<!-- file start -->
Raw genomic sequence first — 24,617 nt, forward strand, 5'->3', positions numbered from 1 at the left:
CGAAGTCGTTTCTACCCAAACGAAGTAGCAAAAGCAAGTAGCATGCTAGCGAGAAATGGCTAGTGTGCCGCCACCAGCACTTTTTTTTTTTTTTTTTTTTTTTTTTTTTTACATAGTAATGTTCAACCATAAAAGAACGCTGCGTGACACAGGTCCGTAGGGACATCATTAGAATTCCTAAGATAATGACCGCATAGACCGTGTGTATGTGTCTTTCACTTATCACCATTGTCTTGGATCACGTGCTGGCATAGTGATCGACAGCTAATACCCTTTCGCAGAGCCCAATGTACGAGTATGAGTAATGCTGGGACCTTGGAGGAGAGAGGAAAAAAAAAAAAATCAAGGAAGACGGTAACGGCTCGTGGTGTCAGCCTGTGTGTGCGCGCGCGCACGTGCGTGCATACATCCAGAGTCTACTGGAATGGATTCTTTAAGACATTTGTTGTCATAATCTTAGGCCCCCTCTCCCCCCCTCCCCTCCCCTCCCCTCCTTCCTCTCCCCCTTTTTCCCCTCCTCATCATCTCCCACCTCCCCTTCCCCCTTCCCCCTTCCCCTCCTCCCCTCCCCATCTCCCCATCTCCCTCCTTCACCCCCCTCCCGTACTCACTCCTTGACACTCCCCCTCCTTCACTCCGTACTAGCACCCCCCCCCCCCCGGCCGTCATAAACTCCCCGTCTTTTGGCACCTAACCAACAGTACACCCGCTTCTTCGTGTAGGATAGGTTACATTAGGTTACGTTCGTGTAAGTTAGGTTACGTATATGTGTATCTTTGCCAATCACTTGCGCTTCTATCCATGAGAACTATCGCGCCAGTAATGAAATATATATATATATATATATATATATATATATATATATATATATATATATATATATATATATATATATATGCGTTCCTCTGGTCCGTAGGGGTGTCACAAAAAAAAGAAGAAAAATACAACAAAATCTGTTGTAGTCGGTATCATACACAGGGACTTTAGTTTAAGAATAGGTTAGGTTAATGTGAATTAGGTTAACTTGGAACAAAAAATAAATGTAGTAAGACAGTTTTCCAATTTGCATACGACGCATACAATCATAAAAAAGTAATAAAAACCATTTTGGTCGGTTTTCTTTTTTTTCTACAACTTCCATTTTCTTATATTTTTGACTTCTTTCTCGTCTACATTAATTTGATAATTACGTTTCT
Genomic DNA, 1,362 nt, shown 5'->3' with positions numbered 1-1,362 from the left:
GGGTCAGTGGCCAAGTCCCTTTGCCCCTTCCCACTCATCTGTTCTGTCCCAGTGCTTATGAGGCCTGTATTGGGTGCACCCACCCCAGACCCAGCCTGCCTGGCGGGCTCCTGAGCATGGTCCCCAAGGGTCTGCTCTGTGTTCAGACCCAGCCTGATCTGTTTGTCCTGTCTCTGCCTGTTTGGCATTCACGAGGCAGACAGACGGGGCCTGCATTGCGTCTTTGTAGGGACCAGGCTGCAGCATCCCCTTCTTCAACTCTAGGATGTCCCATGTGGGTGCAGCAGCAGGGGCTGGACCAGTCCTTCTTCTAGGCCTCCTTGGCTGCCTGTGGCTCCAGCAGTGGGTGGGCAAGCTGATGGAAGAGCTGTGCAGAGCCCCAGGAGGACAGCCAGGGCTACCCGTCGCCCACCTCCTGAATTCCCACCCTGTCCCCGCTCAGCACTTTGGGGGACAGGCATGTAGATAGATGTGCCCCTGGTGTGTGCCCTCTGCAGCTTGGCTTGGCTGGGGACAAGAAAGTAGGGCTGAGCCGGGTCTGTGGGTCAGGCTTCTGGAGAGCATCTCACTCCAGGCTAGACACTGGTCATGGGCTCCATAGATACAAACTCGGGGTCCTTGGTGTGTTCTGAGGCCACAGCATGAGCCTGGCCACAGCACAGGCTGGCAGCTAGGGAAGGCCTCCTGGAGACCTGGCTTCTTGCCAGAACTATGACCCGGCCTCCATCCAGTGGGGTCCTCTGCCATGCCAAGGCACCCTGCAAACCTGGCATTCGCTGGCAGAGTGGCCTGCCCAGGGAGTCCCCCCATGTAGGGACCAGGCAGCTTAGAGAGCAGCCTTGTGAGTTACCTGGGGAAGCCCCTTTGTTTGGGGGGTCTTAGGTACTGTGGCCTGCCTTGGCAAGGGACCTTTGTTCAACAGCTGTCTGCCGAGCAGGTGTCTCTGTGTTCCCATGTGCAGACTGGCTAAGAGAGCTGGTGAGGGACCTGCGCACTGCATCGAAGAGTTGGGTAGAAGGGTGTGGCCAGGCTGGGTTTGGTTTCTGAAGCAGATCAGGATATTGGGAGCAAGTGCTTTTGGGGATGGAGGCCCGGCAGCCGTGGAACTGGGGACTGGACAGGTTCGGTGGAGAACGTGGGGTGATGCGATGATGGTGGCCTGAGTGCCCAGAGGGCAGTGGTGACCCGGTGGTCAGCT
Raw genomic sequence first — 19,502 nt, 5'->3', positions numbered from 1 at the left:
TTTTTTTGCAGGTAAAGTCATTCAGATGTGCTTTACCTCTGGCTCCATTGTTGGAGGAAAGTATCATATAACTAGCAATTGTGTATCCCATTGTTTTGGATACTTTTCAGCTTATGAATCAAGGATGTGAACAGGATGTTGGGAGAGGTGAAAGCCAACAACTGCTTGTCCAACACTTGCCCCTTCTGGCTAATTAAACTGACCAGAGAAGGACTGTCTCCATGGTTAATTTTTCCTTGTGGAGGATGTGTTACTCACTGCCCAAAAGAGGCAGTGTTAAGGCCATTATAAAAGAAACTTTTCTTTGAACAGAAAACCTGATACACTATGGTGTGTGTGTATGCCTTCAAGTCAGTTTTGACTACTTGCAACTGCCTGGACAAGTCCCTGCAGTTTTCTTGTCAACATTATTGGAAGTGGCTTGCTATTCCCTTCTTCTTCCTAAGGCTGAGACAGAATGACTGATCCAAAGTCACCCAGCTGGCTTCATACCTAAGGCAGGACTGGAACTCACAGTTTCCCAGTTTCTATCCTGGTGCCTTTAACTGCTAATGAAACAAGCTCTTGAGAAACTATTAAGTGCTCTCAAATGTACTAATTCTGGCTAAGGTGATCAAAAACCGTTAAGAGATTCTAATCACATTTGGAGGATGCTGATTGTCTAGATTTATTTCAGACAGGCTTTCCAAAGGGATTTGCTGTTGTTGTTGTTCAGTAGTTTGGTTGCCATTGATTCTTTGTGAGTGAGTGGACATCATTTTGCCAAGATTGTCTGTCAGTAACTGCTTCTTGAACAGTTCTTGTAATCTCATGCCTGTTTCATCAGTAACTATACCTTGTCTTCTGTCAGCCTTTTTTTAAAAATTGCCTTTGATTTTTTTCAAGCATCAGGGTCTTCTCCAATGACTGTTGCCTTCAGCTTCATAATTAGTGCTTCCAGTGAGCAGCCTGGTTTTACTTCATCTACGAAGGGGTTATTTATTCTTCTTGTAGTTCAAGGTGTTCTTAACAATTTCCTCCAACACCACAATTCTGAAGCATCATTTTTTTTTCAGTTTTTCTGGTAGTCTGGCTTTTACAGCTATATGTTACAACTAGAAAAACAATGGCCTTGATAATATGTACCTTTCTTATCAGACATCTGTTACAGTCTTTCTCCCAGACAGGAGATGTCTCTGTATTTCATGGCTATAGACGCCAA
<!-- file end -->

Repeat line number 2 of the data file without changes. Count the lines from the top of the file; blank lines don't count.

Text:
CGAAGTCGTTTCTACCCAAACGAAGTAGCAAAAGCAAGTAGCATGCTAGCGAGAAATGGCTAGTGTGCCGCCACCAGCACTTTTTTTTTTTTTTTTTTTTTTTTTTTTTTACATAGTAATGTTCAACCATAAAAGAACGCTGCGTGACACAGGTCCGTAGGGACATCATTAGAATTCCTAAGATAATGACCGCATAGACCGTGTGTATGTGTCTTTCACTTATCACCATTGTCTTGGATCACGTGCTGGCATAGTGATCGACAGCTAATACCCTTTCGCAGAGCCCAATGTACGAGTATGAGTAATGCTGGGACCTTGGAGGAGAGAGGAAAAAAAAAAAAATCAAGGAAGACGGTAACGGCTCGTGGTGTCAGCCTGTGTGTGCGCGCGCGCACGTGCGTGCATACATCCAGAGTCTACTGGAATGGATTCTTTAAGACATTTGTTGTCATAATCTTAGGCCCCCTCTCCCCCCCTCCCCTCCCCTCCCCTCCTTCCTCTCCCCCTTTTTCCCCTCCTCATCATCTCCCACCTCCCCTTCCCCCTTCCCCCTTCCCCTCCTCCCCTCCCCATCTCCCCATCTCCCTCCTTCACCCCCCTCCCGTACTCACTCCTTGACACTCCCCCTCCTTCACTCCGTACTAGCACCCCCCCCCCCCCGGCCGTCATAAACTCCCCGTCTTTTGGCACCTAACCAACAGTACACCCGCTTCTTCGTGTAGGATAGGTTACATTAGGTTACGTTCGTGTAAGTTAGGTTACGTATATGTGTATCTTTGCCAATCACTTGCGCTTCTATCCATGAGAACTATCGCGCCAGTAATGAAATATATATATATATATATATATATATATATATATATATATATATATATATATATATATATATATATATATGCGTTCCTCTGGTCCGTAGGGGTGTCACAAAAAAAAGAAGAAAAATACAACAAAATCTGTTGTAGTCGGTATCATACACAGGGACTTTAGTTTAAGAATAGGTTAGGTTAATGTGAATTAGGTTAACTTGGAACAAAAAATAAATGTAGTAAGACAGTTTTCCAATTTGCATACGACGCATACAATCATAAAAAAGTAATAAAAACCATTTTGGTCGGTTTTCTTTTTTTTCTACAACTTCCATTTTCTTATATTTTTGACTTCTTTCTCGTCTACATTAATTTGATAATTACGTTTCT